Archival material, at its basic level, is often the tired mark of authority in documentaries. It shows a filmmaker has done research and provides a necessary back story perhaps, and then we wait to get back to the real material -- the now.
This list highlights documentary films that have taken archival material and done something fresh with it - it's not just supporting a story, it is the story; or it's repurposed, remixed, reimagined and reinvigorated.
This archival material doesn't necessarily have to be in audio-visual form - some of the most interesting films have tackled the challenge of incorporating other types of records
10. Capturing the Friedmans The Friedman family was a seemingly normal Great Neck, NY family with three sons, until in 1987 father Arnold and son Jesse were arrested for child molestation, supposedly occurring during private computer classes held in their home. The Friedmans had a long habit of making home videos and continued this practice throughout the investigation and trial, recording a family buckling under the pressure of the allegations and ongoing events. Director Andrew Jarecki was given access to these recordings to incorporate into his documentary, presenting an intriguing mix of filmmaker-mediated and rawer scenes unfolding simultaneously.
9. Exit Through the Gift Shop Thierry Guetta filmed hundreds upon hundreds of hours of video over years, of anything and everything going on in his life and then also particularly graffiti artists going about their work. Never editing them, he placed the tapes in boxes, and they eventually emerged to form a core of this film. Whatever one thinks about the veracity of this film (I tend to think the very existence of a debate qualifies it as a documentary), Guetta is certainly an intriguing character and the boxes of videos play their own role in the film beyond just providing extra footage.
8. At the Death House Door
At the Death House Door is the story of Carroll Pickett, a now retired Texan pastor who was a death row chaplain for many years. Pickett made tape recordings of his thoughts after each execution, and now he listens to his younger self while the camera catches every facial expression and response. These tapes are woven through other stories including one examining the innocence of one of the prisoners, and the gradual collection of experiences builds to a fascinating repudiation of the death penalty without ever feeling like an activist film. Pickett's own stance on the death penalty is not revealed until late in the film, a masterful stroke.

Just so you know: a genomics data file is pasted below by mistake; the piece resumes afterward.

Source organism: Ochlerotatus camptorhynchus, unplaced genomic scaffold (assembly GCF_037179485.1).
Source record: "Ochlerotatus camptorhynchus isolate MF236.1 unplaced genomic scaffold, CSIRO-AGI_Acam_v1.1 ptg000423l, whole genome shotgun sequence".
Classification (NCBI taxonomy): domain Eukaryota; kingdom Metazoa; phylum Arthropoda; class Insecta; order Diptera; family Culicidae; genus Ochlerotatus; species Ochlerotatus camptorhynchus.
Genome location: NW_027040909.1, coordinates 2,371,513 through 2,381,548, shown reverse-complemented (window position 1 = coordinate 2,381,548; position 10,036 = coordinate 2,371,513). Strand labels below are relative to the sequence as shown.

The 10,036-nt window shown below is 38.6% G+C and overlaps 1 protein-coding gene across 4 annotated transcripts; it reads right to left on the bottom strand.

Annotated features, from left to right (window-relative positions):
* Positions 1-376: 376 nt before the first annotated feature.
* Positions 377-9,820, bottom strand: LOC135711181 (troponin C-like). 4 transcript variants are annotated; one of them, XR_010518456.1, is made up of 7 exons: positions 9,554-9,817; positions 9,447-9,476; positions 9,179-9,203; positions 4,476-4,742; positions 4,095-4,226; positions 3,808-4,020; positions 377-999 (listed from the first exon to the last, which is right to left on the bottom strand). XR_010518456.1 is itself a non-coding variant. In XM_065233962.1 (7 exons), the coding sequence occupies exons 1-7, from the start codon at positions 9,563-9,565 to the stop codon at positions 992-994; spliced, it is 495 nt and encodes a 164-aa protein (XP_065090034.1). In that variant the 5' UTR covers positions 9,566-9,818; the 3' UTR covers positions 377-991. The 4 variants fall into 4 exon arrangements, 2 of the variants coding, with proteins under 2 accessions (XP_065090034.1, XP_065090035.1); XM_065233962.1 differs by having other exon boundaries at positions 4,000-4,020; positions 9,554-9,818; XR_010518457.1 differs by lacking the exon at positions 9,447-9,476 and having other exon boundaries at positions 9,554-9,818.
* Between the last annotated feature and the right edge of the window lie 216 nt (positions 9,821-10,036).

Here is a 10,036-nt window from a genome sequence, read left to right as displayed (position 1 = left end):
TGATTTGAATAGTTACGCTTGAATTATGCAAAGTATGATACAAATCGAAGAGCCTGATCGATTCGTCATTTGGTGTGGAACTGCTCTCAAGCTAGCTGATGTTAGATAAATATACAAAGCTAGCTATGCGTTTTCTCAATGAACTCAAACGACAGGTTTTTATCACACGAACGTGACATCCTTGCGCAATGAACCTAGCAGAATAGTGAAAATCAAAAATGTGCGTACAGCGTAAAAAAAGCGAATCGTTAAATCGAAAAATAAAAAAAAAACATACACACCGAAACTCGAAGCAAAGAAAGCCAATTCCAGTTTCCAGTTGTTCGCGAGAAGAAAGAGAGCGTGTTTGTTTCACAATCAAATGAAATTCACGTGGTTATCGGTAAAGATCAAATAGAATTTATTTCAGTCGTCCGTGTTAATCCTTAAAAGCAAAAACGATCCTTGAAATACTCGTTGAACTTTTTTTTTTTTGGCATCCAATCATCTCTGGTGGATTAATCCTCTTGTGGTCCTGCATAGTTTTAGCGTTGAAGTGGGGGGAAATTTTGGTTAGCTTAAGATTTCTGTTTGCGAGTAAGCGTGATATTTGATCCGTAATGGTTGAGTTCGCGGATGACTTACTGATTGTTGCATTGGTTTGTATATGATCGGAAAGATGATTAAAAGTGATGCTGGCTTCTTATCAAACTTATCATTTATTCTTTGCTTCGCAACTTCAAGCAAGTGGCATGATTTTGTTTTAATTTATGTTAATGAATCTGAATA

7. Burma VJ Burma VJ uses material captured by video journalists in Burma during the period of the monks' uprising in 2007. Grainy and jumpy video footage is riveting as it presents an unfolding drama, narrated by some of the participants and also incorporating recreations of some of the communication at the time. The bravery of the journalists in a country where simply holding a camera is a major political act is astonishing, and the knitting together of their pieces makes a powerful work.
6. Bear 71 Bear 71, which I reviewed in a recent post [http://www.sbs.com.au/documentary/blogs/view/id/125677/t/A-slick-and-grizzly-webdoc], is an online interactive documentary that tells the story of a bear in the Canadian wilderness. The filmmakers drew on a store of existing footage from motion sensor cameras dotted around the forest, capturing animals in their native habitat that is being gradually encroached upon by humans. The viewer can roam the forest and follow the animals, viewing these vignettes bookended by other archival footage of the capture and tagging of bear 71.